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In the nearly 30 years I've been writing about movies for L.A. Weekly, no moviemaking genius has meant more to me than Andrei Tarkovsky, whose seven feature films will screen over the next three weekends at the Los Angeles County Museum of Art. Welles and Fellini struck my imagination like forked lightning when I discovered them, in the course of the same week, at age 18 — but Tarkovsky arrived later, traveled deeper and less visibly, like an earthquake. I'm proud to say I was an early and sometimes lone champion of his work in these pages, circa 1981, though it required every resource in my maturing brain to make sense of him, as much to myself as to readers.
Before the Weekly, my glib first impression of Solaris (1972) was as a fascinating "competitor" to Kubrick's 2001, as if the Cold War extended into artistry, and "those Russians" were just trying to beat us to the moons of our imaginations. Yet the experience Tarkovsky created proved indelible: that long opening shot of grass waving underwater, magnifying the otherworldly beauty of Earth itself; the hypnotic splendor of the planet Solaris, whose cloud formations so resemble the convolutions of a human brain; the subtle surrender of the astronaut hero to the imperatives of self-examination at Solaris station, where the suicidal wife he buried long ago suddenly reappears, solid as life, only to destroy herself again and again, despite his ever more emotional efforts to save her.
Tarkovsky's first film, Ivan's Childhood (1962), is so original in its ways of seeing and hearing that one cannot mistake it for a film by anyone else. Tragically and ironically, its hero's "childhood" is over by age 5; by 10, he is a hard-eyed, highly effective scout for a platoon of Soviet guerrillas fighting the Nazi invasion. Yet Tarkovsky locates an unsentimental but harmonious eternity within his fleeting life. For all his skeletal ferocity, the boy dreams gently at night. (In film after film, Tarkovsky showed a unique, symphonic capacity for conjuring the most persuasive dream sequences.) Despite war's hell, love is more vivid still — Ivan's gruff captain takes a young nurse in his arms and, in a mute, spontaneous show of passion, suspends her over a ditch with the intensity of his embrace.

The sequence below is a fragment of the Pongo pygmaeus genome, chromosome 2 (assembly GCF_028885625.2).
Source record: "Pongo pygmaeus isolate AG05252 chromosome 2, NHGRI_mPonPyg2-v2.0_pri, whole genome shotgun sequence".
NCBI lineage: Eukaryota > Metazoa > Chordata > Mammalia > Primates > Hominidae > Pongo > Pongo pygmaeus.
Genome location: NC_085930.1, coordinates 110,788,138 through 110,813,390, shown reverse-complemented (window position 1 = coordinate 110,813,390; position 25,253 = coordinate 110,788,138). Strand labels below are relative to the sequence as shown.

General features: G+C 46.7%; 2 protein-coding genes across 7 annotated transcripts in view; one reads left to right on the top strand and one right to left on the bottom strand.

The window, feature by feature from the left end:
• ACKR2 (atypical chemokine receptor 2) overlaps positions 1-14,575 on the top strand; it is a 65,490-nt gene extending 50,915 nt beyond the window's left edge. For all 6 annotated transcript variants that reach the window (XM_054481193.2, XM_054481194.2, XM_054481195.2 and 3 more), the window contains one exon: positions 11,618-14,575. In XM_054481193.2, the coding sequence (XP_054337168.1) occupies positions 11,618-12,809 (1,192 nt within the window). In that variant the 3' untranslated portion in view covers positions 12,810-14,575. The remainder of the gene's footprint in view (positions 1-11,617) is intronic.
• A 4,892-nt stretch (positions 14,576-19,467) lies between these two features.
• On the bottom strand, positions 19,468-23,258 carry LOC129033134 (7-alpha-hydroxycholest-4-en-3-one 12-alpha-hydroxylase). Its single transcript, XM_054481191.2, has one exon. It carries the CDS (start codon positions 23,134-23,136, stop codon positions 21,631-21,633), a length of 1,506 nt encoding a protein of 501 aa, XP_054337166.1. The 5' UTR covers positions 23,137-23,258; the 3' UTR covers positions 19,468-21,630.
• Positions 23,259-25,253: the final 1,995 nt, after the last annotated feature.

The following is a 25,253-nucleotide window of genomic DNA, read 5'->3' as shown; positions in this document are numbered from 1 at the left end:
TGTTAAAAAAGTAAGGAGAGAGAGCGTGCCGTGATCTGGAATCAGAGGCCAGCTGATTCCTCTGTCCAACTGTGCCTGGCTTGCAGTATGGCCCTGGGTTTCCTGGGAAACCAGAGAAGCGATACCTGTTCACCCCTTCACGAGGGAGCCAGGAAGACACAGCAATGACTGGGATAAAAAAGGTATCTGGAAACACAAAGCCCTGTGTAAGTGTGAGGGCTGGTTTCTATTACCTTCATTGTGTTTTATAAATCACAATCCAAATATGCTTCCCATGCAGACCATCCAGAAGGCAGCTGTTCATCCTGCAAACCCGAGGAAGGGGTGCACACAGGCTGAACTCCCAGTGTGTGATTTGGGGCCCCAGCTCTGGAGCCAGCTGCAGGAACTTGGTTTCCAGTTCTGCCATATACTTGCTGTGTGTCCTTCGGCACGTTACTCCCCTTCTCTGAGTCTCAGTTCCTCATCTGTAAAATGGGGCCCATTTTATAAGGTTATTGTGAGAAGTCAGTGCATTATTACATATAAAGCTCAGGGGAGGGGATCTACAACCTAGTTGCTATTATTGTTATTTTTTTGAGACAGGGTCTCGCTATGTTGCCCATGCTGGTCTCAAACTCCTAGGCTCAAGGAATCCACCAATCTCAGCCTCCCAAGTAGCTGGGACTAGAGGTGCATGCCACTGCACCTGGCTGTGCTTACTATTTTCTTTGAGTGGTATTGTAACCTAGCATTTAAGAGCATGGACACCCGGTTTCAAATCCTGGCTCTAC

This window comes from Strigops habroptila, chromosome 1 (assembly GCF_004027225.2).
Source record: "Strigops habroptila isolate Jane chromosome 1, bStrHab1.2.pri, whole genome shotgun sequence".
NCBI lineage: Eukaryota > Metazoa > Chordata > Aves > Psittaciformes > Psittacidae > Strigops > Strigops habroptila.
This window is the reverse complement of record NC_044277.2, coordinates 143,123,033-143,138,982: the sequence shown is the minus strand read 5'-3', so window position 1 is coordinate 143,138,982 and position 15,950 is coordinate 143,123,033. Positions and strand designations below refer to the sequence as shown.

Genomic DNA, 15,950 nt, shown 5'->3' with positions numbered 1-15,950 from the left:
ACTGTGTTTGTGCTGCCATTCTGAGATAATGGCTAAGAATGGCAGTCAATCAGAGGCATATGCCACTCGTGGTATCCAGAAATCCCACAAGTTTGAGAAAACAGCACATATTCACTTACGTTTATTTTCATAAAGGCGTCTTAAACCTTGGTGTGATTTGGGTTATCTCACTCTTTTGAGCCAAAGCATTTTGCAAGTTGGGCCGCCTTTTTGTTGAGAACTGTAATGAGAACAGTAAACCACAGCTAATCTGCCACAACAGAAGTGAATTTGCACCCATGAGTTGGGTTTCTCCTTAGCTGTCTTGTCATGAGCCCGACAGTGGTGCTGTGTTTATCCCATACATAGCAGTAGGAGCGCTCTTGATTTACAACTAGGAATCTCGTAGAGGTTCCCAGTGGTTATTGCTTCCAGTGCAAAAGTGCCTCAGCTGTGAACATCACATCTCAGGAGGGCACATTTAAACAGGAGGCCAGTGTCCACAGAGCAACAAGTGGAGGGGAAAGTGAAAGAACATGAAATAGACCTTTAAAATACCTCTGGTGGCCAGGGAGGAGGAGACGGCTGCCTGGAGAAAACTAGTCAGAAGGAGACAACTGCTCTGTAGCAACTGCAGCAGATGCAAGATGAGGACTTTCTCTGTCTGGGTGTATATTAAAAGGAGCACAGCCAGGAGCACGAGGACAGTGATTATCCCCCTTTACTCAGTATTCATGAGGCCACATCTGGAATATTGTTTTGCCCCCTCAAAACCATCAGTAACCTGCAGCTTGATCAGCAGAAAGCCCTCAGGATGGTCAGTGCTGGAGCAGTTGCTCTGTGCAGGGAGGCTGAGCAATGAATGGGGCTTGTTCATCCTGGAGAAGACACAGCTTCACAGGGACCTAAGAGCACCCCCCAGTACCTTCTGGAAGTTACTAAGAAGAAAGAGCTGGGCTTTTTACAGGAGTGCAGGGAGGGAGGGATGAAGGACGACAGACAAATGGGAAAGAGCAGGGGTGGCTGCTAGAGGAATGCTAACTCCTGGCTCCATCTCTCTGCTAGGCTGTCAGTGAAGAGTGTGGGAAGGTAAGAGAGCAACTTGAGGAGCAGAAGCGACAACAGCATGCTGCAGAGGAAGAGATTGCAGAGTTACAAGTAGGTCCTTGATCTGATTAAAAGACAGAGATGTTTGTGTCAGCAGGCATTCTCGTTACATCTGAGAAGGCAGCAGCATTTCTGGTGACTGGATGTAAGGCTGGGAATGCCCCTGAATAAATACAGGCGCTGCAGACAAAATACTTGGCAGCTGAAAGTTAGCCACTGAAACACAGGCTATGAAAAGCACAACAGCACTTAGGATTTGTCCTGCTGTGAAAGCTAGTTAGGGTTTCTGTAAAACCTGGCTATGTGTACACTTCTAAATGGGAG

Mirror (1974) defies narrative, as memories, dreams and ruminations layer and overlap in powerful currents. We are obliged to swim within them, like embryos. Poetry haunts every vista: Tarkovsky's father, Arseniy, was a leading poet of his generation but deserted his family — a traumatic blow Mirror traces, using lines of his exceptional verse. Nostalgia (1983) is Mirror's closest sibling and in turn reiterates the anguish of loving such a paternal phantom by offering us a poet-hero who is alive to the sacred trembling of every dewdrop yet mysteriously dead to those who love him most.
Tarkovsky directed The Sacrifice (1986) in the last year of his life and, as movingly depicted in Chris Marker's One Day in the Life of Andrei Arsenevich (also screening at LACMA), edited the film on his cancer-stricken deathbed. It is a perfect farewell — a conscious last testament that meditates on the fate of Earth. To these eyes, however, Tarkovsky's most towering achievement remains Andrei Rublev (1966), an intimate epic in which medieval Russia is dramatized in relation to an artist-monk who paints icons. To sit with this marvel is to navigate a cycle of interweaving short stories: There's a battle sequence that begins with a lone Mongol flicking at long grass with his sword, which breathtakingly mushrooms into a 40-minute siege on an ancient citadel. The characters and viewers are spared nothing in terms of war's torments and sudden betrayals of self.
It's a fair sign of how beloved Tarkovsky has become in the past 30 years that one may now revisit his work in bits on YouTube. Yet such grandeur demands a big screen. There is a pure and irreducible life in every film Tarkovsky made. To see them in their intended form is to discover afresh that the majestic art he practiced is not only possible but more necessary than ever.
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